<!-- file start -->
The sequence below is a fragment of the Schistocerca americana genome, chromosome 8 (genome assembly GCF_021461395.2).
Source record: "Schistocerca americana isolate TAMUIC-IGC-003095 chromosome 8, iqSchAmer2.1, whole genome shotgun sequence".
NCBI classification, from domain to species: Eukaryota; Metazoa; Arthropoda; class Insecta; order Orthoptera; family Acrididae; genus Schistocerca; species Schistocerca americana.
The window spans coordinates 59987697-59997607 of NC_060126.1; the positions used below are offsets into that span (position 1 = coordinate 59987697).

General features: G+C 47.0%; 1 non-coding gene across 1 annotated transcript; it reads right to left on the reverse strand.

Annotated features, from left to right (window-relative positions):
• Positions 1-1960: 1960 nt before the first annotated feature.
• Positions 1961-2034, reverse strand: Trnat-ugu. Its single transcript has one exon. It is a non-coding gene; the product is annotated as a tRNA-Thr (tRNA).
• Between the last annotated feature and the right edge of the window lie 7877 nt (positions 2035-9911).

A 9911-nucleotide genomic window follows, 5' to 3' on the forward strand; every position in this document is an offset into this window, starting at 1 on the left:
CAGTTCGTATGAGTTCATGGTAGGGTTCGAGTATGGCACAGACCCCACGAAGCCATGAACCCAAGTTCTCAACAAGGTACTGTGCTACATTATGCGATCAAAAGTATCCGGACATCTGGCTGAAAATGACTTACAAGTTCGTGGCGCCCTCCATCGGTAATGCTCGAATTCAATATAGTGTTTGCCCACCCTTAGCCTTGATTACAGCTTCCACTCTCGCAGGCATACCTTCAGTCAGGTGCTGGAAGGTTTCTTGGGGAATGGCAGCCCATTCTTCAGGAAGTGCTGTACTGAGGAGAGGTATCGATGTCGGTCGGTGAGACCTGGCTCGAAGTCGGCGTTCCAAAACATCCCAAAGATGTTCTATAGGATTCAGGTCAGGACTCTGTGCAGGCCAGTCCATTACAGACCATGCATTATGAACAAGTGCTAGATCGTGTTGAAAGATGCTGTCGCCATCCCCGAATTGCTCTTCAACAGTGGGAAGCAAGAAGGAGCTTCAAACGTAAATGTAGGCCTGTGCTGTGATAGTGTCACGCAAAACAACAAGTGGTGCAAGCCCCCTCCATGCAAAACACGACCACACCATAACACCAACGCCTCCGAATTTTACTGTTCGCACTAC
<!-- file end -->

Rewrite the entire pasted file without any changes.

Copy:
The sequence below is a fragment of the Schistocerca americana genome, chromosome 8 (genome assembly GCF_021461395.2).
Source record: "Schistocerca americana isolate TAMUIC-IGC-003095 chromosome 8, iqSchAmer2.1, whole genome shotgun sequence".
NCBI classification, from domain to species: Eukaryota; Metazoa; Arthropoda; class Insecta; order Orthoptera; family Acrididae; genus Schistocerca; species Schistocerca americana.
The window spans coordinates 59987697-59997607 of NC_060126.1; the positions used below are offsets into that span (position 1 = coordinate 59987697).

General features: G+C 47.0%; 1 non-coding gene across 1 annotated transcript; it reads right to left on the reverse strand.

Annotated features, from left to right (window-relative positions):
• Positions 1-1960: 1960 nt before the first annotated feature.
• Positions 1961-2034, reverse strand: Trnat-ugu. Its single transcript has one exon. It is a non-coding gene; the product is annotated as a tRNA-Thr (tRNA).
• Between the last annotated feature and the right edge of the window lie 7877 nt (positions 2035-9911).

A 9911-nucleotide genomic window follows, 5' to 3' on the forward strand; every position in this document is an offset into this window, starting at 1 on the left:
CAGTTCGTATGAGTTCATGGTAGGGTTCGAGTATGGCACAGACCCCACGAAGCCATGAACCCAAGTTCTCAACAAGGTACTGTGCTACATTATGCGATCAAAAGTATCCGGACATCTGGCTGAAAATGACTTACAAGTTCGTGGCGCCCTCCATCGGTAATGCTCGAATTCAATATAGTGTTTGCCCACCCTTAGCCTTGATTACAGCTTCCACTCTCGCAGGCATACCTTCAGTCAGGTGCTGGAAGGTTTCTTGGGGAATGGCAGCCCATTCTTCAGGAAGTGCTGTACTGAGGAGAGGTATCGATGTCGGTCGGTGAGACCTGGCTCGAAGTCGGCGTTCCAAAACATCCCAAAGATGTTCTATAGGATTCAGGTCAGGACTCTGTGCAGGCCAGTCCATTACAGACCATGCATTATGAACAAGTGCTAGATCGTGTTGAAAGATGCTGTCGCCATCCCCGAATTGCTCTTCAACAGTGGGAAGCAAGAAGGAGCTTCAAACGTAAATGTAGGCCTGTGCTGTGATAGTGTCACGCAAAACAACAAGTGGTGCAAGCCCCCTCCATGCAAAACACGACCACACCATAACACCAACGCCTCCGAATTTTACTGTTCGCACTAC